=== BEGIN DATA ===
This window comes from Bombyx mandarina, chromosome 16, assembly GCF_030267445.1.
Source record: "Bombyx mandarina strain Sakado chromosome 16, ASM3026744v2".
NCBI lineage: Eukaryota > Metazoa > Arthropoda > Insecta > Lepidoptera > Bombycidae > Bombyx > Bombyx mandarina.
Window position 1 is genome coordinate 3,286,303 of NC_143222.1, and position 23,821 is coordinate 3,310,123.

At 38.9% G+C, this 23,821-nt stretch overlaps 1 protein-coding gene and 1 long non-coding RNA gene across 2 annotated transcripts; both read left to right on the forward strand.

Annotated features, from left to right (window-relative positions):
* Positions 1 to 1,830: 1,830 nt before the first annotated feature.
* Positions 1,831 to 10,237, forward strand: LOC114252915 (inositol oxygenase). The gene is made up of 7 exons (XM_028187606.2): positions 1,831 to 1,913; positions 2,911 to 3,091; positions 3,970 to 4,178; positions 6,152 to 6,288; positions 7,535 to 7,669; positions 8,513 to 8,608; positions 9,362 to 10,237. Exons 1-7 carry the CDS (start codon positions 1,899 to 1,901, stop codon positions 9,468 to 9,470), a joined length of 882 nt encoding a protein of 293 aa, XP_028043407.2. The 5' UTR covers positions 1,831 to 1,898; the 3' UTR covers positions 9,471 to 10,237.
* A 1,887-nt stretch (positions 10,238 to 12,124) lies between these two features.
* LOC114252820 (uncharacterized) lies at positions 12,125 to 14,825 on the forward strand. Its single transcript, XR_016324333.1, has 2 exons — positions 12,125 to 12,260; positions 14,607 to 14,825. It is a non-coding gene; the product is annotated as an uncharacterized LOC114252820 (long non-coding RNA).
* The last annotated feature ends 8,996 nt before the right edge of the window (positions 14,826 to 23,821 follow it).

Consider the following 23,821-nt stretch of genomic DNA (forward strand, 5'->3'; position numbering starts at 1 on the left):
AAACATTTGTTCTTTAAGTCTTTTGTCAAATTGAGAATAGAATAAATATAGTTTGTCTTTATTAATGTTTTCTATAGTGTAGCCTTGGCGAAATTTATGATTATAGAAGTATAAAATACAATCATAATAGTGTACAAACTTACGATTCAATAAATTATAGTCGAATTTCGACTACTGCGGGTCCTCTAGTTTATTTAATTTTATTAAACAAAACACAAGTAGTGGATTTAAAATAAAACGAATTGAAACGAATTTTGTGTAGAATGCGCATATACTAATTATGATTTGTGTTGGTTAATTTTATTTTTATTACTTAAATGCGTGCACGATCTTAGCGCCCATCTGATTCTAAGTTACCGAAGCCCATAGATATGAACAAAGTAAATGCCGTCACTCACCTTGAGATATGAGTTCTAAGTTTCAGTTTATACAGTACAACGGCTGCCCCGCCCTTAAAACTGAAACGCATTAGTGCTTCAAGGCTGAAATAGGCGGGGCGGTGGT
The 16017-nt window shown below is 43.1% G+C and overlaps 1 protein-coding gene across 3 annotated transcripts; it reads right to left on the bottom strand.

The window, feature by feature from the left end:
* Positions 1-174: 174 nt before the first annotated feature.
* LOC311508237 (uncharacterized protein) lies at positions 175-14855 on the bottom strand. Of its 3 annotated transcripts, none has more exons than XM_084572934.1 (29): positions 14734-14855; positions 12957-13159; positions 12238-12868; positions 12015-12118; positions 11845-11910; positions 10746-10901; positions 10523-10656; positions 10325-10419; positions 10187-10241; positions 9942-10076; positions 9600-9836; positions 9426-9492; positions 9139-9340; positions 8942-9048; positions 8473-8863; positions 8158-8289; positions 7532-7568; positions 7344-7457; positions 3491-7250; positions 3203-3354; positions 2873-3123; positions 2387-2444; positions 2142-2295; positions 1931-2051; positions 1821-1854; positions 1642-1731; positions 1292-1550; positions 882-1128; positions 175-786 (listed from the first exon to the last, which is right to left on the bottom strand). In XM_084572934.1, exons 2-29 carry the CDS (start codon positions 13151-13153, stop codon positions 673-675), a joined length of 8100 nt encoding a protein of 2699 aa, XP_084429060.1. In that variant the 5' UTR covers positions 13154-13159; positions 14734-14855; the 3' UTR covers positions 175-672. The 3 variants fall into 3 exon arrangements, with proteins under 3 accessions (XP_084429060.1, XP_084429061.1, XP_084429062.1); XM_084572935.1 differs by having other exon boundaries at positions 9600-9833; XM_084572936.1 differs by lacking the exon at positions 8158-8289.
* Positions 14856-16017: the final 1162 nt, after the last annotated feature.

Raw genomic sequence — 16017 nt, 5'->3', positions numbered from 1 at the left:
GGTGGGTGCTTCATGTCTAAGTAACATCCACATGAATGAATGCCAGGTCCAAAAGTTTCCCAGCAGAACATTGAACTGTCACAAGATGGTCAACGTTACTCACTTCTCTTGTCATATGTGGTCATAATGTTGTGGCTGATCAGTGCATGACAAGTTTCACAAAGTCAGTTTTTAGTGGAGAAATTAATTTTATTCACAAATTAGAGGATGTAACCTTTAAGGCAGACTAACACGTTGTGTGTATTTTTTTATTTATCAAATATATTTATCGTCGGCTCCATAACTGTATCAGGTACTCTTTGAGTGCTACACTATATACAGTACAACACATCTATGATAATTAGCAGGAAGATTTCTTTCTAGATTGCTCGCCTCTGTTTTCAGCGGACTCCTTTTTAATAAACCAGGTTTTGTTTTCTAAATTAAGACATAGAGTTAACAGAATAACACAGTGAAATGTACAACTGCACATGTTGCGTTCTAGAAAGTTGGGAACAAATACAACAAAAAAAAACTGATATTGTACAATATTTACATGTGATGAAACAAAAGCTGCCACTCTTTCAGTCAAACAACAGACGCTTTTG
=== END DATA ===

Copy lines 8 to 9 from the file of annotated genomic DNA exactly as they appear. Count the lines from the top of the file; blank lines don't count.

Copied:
* Positions 1,831 to 10,237, forward strand: LOC114252915 (inositol oxygenase). The gene is made up of 7 exons (XM_028187606.2): positions 1,831 to 1,913; positions 2,911 to 3,091; positions 3,970 to 4,178; positions 6,152 to 6,288; positions 7,535 to 7,669; positions 8,513 to 8,608; positions 9,362 to 10,237. Exons 1-7 carry the CDS (start codon positions 1,899 to 1,901, stop codon positions 9,468 to 9,470), a joined length of 882 nt encoding a protein of 293 aa, XP_028043407.2. The 5' UTR covers positions 1,831 to 1,898; the 3' UTR covers positions 9,471 to 10,237.
* A 1,887-nt stretch (positions 10,238 to 12,124) lies between these two features.